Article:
Deficit-to-GDP ratio seen at 5.9 percent this year

Keisha Ta-Asan - The Philippine Star
Deficit-to-GDP ratio seen at 5.9 percent this year
A drone shot captures the picturesque view of Laguna Lake in the background of the Ortigas Business District on March 28, 2024.
STAR / Michael Varcas

MANILA, Philippines — Japanese investment bank Nomura expects the Philippines’ deficit-to-gross domestic product (GDP) ratio to remain “high” at 5.9 percent this year.

Although narrower than last year’s 6.2 percent, the forecast is still above the government’s target under the medium-term fiscal framework (MTFF), which was earlier revised in March to 5.6 percent from 5.1 percent previously.

“The MTFF targets will be challenging to meet due to spending priorities, particularly infrastructure projects under the ‘build better more’ program,” Nomura said in a report.

Latest data released by the Bureau of the Treasury (BTr) showed that the government posted a budget surplus of P42.7 billion in April, 36 percent lower than last year’s P66.8 billion.

This is the second time this year that the government posted a surplus after the record P88 billion in January. The month of April is typically an excess, but lower year-on-year this time, despite the tax season following the annual income tax return filing.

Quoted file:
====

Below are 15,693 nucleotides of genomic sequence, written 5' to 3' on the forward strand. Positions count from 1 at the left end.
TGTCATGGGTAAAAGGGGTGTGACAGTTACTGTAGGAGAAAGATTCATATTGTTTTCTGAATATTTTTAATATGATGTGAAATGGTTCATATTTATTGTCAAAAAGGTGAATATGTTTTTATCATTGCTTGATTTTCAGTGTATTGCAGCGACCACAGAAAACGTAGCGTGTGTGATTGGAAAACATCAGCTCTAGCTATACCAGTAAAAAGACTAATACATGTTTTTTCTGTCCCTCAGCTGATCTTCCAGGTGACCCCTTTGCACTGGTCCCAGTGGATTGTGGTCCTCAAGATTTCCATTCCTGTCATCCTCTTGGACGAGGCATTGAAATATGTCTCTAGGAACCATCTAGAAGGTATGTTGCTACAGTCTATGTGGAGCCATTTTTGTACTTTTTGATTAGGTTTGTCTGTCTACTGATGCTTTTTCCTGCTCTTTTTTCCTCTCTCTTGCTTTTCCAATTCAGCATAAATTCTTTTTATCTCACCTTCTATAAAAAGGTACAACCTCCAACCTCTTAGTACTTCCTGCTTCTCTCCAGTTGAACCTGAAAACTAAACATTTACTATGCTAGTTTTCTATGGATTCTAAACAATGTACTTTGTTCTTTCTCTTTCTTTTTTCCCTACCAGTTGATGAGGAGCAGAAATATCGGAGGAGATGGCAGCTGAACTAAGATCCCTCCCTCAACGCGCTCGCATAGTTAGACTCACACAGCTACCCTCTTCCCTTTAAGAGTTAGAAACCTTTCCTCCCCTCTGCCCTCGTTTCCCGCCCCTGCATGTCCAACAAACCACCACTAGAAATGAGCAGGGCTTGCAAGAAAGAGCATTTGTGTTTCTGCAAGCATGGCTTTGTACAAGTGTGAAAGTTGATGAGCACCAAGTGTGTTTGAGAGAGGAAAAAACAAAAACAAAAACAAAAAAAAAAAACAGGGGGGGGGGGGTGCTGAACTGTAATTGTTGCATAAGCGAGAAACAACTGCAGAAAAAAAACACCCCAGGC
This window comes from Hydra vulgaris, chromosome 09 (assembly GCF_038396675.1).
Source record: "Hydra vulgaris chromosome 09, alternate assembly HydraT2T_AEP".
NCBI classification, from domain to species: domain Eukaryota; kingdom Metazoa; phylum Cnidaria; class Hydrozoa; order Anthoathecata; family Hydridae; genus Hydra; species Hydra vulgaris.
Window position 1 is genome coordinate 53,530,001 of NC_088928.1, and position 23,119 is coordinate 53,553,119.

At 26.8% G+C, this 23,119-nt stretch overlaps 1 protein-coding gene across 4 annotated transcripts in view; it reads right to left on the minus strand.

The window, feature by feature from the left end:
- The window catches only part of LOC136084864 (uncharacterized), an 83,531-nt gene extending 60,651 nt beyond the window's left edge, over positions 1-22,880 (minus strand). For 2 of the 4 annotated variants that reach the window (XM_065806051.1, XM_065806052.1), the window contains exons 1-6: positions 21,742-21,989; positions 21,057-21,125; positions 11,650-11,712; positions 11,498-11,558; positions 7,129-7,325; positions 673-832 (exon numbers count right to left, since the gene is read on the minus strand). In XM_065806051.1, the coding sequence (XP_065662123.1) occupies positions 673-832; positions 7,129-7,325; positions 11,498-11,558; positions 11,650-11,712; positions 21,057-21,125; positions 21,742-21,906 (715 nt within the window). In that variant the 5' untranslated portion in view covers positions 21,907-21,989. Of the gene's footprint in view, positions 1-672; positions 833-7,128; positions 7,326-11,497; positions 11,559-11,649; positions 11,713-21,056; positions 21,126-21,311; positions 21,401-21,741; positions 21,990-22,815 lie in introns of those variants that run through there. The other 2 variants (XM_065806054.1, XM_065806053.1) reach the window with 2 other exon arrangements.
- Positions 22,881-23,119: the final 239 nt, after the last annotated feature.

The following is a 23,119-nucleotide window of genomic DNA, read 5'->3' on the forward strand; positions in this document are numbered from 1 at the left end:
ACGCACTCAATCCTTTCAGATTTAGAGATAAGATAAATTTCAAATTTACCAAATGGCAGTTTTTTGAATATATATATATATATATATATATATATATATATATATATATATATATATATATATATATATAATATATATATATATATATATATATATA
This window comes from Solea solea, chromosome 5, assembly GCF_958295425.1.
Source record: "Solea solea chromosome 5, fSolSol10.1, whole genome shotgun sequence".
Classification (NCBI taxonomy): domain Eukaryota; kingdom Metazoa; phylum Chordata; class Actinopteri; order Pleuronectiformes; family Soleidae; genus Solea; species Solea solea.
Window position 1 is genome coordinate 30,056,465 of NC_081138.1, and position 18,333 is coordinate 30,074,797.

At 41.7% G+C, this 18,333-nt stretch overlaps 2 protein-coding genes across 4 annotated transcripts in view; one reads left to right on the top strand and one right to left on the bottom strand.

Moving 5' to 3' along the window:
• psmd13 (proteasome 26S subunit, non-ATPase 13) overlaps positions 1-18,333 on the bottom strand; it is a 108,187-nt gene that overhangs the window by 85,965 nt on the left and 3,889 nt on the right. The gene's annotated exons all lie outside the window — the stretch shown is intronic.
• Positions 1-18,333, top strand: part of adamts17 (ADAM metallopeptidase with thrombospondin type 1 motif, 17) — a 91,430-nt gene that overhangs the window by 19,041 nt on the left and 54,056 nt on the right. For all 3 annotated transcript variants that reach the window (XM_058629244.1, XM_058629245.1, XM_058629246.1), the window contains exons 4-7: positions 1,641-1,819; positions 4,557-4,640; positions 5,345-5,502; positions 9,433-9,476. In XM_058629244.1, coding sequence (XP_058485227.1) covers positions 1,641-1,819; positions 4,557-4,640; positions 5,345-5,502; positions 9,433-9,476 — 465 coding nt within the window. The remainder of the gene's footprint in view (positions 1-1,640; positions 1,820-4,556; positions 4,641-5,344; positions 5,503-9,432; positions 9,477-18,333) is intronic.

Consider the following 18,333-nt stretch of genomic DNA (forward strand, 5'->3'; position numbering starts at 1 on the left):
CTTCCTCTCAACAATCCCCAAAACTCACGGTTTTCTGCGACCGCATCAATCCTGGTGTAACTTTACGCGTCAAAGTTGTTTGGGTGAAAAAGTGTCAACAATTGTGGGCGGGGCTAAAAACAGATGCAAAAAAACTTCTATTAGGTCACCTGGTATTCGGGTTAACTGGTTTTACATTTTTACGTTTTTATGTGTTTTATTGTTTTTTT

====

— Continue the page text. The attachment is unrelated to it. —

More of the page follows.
Still, a budget surplus means that the government earned more than what it spent during a given time. The extra money can either be used to pay off debts or be invested in other programs.

According to Nomura, the April fiscal deficit data surprised on the upside due to higher revenue collection and expenditure.

Total revenue collection in April jumped by 22 percent to P537.2 billion as against the P440.7 billion in the same period last year, while government spending rose by 32 percent to P494.5 billion from P373.9 billion a year ago.

This was driven by higher releases of the national tax allotment and subsidies to state-run corporations, as well as the release of the fourth tranche of capitalization of the Coconut Farmers Industry Trust Fund.

“We believe this also suggests increasing capital outlays after erratic infrastructure progress in the last few months. As a result, on a 12-month rolling sum basis, the fiscal deficit remained at 6.1 percent of GDP, unchanged from the previous month,” Nomura said.

Year to date, the government incurred a higher budget deficit of P229.9 billion, up 13 percent from P204.1 billion in the same period in 2023.

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